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Live/Work/Play Driving Silicon Valley's Growth

Among developers, there is a general sense Silicon Valley's growth will be driven by the combining of housing, office and retail in a synergistic fashion previously missing in many area cities. Add to that development around transportation hubs, and you have a recipe for a strong Silicon Valley.

Mark Calvano

Mixed-use and multifamily projects were a key part of the discussion at Bisnow's Future of Silicon Valley: Hot Projects event last month. Calvano Development principal Mark Calvano, our moderator for two panels, got developers talking about their work in Silicon Valley.

Irvine Co's Todd Hedrick and Hanns Lee at Santa Clara Square

You really have to take the perspective the whole is greater than the sum of the parts, said Irvine Co regional SVP Hanns Lee (above right with VP Todd Hedrick).

The event was held at Irvine Co's Santa Clara Square, which will bring together office, retail and residential. Irvine Co is committed to the different elements of the project to the point of tearing down functional office buildings that could draw good rents and appropriate returns to put up an anticipated 1,800 apartment units in their place, Hanns said. The area wasn't zoned for a mix of uses, but Santa Clara saw the value, and opportunity, of having that mix at Santa Clara Square, he said.

The result is a walkable, sustainable community. "We certainly want to do more of what we've done here," he said.

Dennis Randall and Raquel Bito of Steinberg

Insight Realty managing partner Dennis Randall (here with Raquel Bito of Steinberg) talked about his company's Railyard Place project in San Jose's former Union Pacific railyard. The site is next to the freeway and the rail line and right downtown, creating a gateway on 10.5 acres of what Dennis calls the most important city in the US." (He has a bit of a bullish bias toward San Jose.)

People in San Francisco live near their offices, he said, why not San Jose? "If we don't build it, they won't have the option to do this," he said. He mentioned Museum Place, which will have office and residential space. Office tenants already have approached Insight Realty about leasing out a block of the apartments to house employees transplanted from elsewhere in the US or other countries. Dennis expects economic cooling, and welcomes it for the drop in construction costs it will likely bring.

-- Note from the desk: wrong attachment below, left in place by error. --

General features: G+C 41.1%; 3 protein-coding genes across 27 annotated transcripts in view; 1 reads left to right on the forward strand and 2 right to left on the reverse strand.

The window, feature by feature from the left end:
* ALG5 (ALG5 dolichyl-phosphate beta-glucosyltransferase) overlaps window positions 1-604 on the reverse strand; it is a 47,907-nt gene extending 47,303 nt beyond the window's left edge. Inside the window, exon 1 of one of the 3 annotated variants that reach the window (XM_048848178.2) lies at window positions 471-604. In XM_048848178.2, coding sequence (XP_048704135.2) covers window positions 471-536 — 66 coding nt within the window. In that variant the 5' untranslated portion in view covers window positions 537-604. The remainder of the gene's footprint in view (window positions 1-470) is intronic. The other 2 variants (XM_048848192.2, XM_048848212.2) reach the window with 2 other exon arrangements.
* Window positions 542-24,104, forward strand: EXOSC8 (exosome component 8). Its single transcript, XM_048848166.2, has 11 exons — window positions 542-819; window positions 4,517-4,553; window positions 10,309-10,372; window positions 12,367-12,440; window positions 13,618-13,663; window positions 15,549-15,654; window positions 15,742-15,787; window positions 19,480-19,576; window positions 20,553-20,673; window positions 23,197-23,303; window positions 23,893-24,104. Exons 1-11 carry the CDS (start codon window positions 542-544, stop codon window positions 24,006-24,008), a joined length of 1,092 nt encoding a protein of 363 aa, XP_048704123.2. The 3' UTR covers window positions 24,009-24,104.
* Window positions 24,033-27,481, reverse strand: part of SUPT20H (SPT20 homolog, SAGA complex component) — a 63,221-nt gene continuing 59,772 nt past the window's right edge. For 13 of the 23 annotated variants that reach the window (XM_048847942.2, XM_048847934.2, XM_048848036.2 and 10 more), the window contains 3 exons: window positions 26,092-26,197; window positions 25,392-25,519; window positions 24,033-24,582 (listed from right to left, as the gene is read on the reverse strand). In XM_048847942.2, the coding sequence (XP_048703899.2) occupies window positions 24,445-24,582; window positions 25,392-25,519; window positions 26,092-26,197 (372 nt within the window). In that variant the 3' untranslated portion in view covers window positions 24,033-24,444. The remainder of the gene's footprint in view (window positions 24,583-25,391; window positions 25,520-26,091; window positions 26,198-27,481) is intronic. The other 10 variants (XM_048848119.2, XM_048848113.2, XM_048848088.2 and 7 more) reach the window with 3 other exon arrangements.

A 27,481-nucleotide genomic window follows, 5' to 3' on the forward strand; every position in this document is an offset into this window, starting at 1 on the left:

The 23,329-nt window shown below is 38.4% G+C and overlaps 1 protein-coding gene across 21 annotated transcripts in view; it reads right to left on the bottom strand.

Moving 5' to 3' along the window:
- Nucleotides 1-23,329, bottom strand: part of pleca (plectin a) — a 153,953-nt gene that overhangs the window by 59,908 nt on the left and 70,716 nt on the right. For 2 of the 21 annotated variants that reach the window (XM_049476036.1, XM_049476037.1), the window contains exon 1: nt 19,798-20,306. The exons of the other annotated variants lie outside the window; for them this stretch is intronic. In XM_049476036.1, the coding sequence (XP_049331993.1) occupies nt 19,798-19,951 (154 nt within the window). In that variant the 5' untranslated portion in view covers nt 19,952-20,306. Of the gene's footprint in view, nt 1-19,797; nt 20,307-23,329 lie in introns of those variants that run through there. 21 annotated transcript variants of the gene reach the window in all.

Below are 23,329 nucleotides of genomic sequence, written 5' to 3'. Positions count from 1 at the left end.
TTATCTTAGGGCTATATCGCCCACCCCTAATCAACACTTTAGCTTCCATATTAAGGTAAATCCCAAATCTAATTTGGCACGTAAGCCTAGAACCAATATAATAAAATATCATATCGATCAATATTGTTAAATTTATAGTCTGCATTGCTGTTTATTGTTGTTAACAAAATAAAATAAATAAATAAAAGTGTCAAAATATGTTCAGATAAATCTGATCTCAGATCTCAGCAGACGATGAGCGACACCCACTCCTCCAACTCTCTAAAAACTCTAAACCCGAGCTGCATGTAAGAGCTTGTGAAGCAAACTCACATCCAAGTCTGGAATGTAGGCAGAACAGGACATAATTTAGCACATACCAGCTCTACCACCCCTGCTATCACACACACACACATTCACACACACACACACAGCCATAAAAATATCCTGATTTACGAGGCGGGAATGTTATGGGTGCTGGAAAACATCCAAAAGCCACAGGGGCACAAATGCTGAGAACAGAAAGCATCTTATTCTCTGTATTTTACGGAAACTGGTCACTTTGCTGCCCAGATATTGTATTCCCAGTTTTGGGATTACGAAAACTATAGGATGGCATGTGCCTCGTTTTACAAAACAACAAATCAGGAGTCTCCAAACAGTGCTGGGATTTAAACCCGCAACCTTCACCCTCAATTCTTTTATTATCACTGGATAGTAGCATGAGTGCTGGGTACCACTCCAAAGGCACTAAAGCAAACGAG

Alex Waterbury

Lennar Multifamily Communities Northern California president Alex Waterbury said a lot of the developer's projects are infill developments near office and retail, adding a housing component where it may have been lacking. In southern Fremont, where one of Lennar's projects is going in near Tesla, more than 20% of people (both blue-collar and white-collar workers) said they would live next to where they worked, he said.

Alex said there is a lot of opportunity for housing and offices to share parking, particularly in transit-oriented communities. As for amenities, he's excited about DIY maker spaces, a concept that fits well with the tinkering culture of Silicon Valley. It could be a raw space for working on bicycles, art projects or making music, he said. Even if the economy slows, Alex remains confident Silicon Valley will stay strong for multifamily.

Rob Hollister and Todd Hedrick at Silicon Valley event

Sobrato Organization president Rob Hollister (above left talking with Todd Hedrick) said Sobrato is a huge believer in job/housing balance, with the majority of its projects mixed-use. Mixed-use is one part of a regional solution to the area's transportation problems and need for growth to support new jobs, he said.

Rob said one of the things he looks at is what tenants want today and how to tell lasting change from a fad. "We spend a lot of time trying to figure out what's durable, since we're going to own these buildings for generations," he said.

He mentioned bocce ball courts as an example of a likely fad. Nontraditional workspaces, however, including roof decks, pavilions and breakout areas, are something he expects to last long term. Another lasting change is the demand for larger floor plates—which presents an opportunity and a challenge for long-term owners, Rob said. There's also a more democratic approach to who gets a window. The glass line belongs to everyone, he said, not just the execs.